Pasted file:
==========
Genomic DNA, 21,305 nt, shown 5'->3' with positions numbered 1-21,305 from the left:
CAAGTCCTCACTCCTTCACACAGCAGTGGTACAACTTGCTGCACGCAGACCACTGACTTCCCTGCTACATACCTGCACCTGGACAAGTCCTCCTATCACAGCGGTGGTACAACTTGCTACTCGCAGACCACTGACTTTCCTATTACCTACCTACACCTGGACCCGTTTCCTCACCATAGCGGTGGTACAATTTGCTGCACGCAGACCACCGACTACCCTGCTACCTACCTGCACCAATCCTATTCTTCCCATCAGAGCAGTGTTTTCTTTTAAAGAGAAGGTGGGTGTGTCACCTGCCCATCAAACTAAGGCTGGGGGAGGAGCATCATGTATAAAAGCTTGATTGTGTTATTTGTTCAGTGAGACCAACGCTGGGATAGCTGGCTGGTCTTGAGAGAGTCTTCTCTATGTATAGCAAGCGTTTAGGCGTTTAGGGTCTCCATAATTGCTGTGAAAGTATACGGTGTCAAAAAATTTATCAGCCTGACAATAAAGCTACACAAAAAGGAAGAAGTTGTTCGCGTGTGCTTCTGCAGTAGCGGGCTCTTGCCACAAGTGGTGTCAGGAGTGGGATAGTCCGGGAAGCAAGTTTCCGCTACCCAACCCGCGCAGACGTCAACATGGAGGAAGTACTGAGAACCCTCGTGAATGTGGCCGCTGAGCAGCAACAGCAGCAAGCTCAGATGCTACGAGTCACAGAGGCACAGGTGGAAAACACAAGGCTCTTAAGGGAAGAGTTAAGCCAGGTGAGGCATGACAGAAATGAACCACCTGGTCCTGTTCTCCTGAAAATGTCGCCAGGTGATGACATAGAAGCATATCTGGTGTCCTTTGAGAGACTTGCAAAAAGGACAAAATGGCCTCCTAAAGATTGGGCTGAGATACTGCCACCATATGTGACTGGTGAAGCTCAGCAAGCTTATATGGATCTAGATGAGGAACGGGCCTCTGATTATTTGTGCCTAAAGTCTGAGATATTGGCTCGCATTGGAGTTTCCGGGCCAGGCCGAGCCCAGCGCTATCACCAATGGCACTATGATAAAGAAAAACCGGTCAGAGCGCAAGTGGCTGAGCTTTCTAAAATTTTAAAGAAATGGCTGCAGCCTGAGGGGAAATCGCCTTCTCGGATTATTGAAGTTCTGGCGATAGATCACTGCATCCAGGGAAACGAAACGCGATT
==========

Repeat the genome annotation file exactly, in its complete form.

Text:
Genomic DNA, 21,305 nt, shown 5'->3' with positions numbered 1-21,305 from the left:
CAAGTCCTCACTCCTTCACACAGCAGTGGTACAACTTGCTGCACGCAGACCACTGACTTCCCTGCTACATACCTGCACCTGGACAAGTCCTCCTATCACAGCGGTGGTACAACTTGCTACTCGCAGACCACTGACTTTCCTATTACCTACCTACACCTGGACCCGTTTCCTCACCATAGCGGTGGTACAATTTGCTGCACGCAGACCACCGACTACCCTGCTACCTACCTGCACCAATCCTATTCTTCCCATCAGAGCAGTGTTTTCTTTTAAAGAGAAGGTGGGTGTGTCACCTGCCCATCAAACTAAGGCTGGGGGAGGAGCATCATGTATAAAAGCTTGATTGTGTTATTTGTTCAGTGAGACCAACGCTGGGATAGCTGGCTGGTCTTGAGAGAGTCTTCTCTATGTATAGCAAGCGTTTAGGCGTTTAGGGTCTCCATAATTGCTGTGAAAGTATACGGTGTCAAAAAATTTATCAGCCTGACAATAAAGCTACACAAAAAGGAAGAAGTTGTTCGCGTGTGCTTCTGCAGTAGCGGGCTCTTGCCACAAGTGGTGTCAGGAGTGGGATAGTCCGGGAAGCAAGTTTCCGCTACCCAACCCGCGCAGACGTCAACATGGAGGAAGTACTGAGAACCCTCGTGAATGTGGCCGCTGAGCAGCAACAGCAGCAAGCTCAGATGCTACGAGTCACAGAGGCACAGGTGGAAAACACAAGGCTCTTAAGGGAAGAGTTAAGCCAGGTGAGGCATGACAGAAATGAACCACCTGGTCCTGTTCTCCTGAAAATGTCGCCAGGTGATGACATAGAAGCATATCTGGTGTCCTTTGAGAGACTTGCAAAAAGGACAAAATGGCCTCCTAAAGATTGGGCTGAGATACTGCCACCATATGTGACTGGTGAAGCTCAGCAAGCTTATATGGATCTAGATGAGGAACGGGCCTCTGATTATTTGTGCCTAAAGTCTGAGATATTGGCTCGCATTGGAGTTTCCGGGCCAGGCCGAGCCCAGCGCTATCACCAATGGCACTATGATAAAGAAAAACCGGTCAGAGCGCAAGTGGCTGAGCTTTCTAAAATTTTAAAGAAATGGCTGCAGCCTGAGGGGAAATCGCCTTCTCGGATTATTGAAGTTCTGGCGATAGATCACTGCATCCAGGGAAACGAAACGCGATT